A truck arrived, its bed topped with a wooden platform and showy canopy of banana leaves and flowers.  Tik and I rode around the village, paraded kinglike on this throne with solemn expression, for three hours into evening.  We tossed candy at the crowd and tiny starbursts of ribbon tied to small coins.  Grandmothers approached the creeping vehicle to offer flowers and leaves in exchange for blessings and merit.  Unlike a king, however, perched above the crowd on the back of the truck, I felt extremely humbled.  For this opportunity, I must have made some decent merit.  Regardless of how the ordination would go the following morning, I was already sublimely blessed.


Wednesday, May 2, 2012

Goodbye Issan: Loei Province


Andrew, Jeff and I bathe in our new status as
Phu Kradeung "conquerors."
Loei Province is
purported as one of the
chilliest.
I suspected immediately the events he was recounting happened nearly 100 years before.  The park ranger was a short, squat man in official-looking fatigues and an even more official-looking glare, which he had focused on me like a tracter beam from across the wide green field.  It was a look intent on delivering a stern warning.

“You cannot sleep in the forest.  4 people were killed by elephants,” the ranger said, wagging his finger at the pots and tents strapped to our backpacks.  Jeff, Andrew and I were soaked through in sweat and caked in dirt after hiking 7.5km up the side of Phu Kradeung mountain in Loei Province.  The hike, a brutal winding thing unlike any trekking I’d found in Thailand, is something of a rite of passage for young Thais.  Each year during summer and college breaks, hundreds take to the stone and dirt path that meanders through crackling bamboo groves and dry dipterocarp forest to reach a summit dotted with pine trees and sweeping views of the valleys below.  Nearing the end of our Peace Corps service, this was a rite we too could not return home without passing.  That is if we didn’t get trampled by elephants in the process.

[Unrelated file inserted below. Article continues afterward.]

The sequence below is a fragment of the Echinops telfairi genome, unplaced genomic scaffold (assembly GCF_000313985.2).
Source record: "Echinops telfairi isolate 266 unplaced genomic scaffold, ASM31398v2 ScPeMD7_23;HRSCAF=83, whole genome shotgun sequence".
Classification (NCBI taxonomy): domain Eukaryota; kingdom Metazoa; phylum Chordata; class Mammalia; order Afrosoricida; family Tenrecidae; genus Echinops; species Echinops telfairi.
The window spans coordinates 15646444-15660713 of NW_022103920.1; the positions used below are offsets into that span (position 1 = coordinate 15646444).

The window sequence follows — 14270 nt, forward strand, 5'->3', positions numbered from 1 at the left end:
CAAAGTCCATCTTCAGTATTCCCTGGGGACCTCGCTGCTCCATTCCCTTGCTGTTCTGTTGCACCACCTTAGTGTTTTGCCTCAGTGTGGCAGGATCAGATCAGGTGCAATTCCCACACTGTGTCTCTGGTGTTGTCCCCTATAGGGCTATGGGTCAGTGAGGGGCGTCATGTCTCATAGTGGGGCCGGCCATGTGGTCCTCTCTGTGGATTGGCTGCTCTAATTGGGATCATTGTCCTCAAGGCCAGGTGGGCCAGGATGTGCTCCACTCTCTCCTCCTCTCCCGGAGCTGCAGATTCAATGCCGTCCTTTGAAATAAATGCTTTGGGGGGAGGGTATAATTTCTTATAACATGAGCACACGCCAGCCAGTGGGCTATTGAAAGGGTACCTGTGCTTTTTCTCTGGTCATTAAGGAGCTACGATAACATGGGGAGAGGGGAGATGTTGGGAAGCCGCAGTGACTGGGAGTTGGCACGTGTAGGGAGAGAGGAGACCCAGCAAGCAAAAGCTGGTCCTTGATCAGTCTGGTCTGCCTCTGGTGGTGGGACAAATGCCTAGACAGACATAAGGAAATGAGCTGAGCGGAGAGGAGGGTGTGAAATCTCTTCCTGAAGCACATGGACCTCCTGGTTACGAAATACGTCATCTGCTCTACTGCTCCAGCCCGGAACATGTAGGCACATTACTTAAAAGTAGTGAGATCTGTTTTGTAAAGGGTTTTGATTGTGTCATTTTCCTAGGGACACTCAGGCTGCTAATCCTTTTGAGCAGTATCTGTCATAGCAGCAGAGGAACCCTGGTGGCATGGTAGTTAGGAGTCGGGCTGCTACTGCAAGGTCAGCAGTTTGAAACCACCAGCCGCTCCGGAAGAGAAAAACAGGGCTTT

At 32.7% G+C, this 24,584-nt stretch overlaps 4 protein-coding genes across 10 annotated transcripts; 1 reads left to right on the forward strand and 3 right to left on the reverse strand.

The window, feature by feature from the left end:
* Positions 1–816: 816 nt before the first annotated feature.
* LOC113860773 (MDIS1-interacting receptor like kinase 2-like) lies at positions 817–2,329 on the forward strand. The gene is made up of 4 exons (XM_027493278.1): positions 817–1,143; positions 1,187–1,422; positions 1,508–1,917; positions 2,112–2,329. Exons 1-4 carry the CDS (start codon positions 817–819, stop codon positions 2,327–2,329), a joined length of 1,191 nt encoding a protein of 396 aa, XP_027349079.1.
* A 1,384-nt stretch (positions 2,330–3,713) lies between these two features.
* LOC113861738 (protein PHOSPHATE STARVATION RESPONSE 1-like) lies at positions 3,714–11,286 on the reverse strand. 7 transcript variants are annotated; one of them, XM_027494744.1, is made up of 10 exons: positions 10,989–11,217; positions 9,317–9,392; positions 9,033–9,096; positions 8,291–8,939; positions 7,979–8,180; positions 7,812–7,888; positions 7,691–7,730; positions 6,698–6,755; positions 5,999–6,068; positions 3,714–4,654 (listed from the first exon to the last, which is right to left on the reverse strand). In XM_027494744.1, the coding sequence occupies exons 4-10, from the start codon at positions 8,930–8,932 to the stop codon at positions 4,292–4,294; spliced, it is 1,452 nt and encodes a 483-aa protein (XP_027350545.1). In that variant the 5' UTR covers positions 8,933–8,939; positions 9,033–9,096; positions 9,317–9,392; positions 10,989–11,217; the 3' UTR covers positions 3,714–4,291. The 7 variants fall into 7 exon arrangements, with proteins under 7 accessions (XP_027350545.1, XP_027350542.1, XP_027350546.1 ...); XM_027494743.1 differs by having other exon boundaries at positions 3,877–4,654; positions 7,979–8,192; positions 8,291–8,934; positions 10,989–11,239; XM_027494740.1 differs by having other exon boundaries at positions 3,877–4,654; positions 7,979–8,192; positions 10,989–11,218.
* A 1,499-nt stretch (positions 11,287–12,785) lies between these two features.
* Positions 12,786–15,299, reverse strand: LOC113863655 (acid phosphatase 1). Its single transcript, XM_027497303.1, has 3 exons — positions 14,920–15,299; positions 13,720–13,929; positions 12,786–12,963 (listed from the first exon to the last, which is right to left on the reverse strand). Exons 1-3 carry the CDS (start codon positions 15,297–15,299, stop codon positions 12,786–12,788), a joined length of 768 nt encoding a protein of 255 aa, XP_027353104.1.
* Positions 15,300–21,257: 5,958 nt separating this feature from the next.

Phu Kradeung is famous for its stunning sunsets.
Big grassy clods of elephant dung lined the trail.  Heavy with our packs, tents, tarps, cooking implements and water, I had some sense of what it might be like to be a lumbering elephant ascending the steep mountainside in search of food.  I couldn’t fill my belly with water fast enough to replace the river of sweat that poured out of me.  Every few steps we stopped to give our backs a break.

A series of tiny, time-worn women passed us with easy smiles, ancient tortoises plodding determinedly upwards with careful steps.  Long bamboo poles balanced on their shoulders with large bundles tied to each end – hikers’ gear.  The women, in their 50s and 60s, were porters hired to carry the packs of lazy hikers, the 20-somethings who bounced up the trail with the laughs and freedom that only come with carrying nothing more than a water bottle.  One of the porter ladies, head wrapped in a piece of flannel cloth, offered her walking stick to us as she passed.  Andrew looked to me: “That’s just embarrassing.”

A sambar deer mosies into the cookshack for a snack.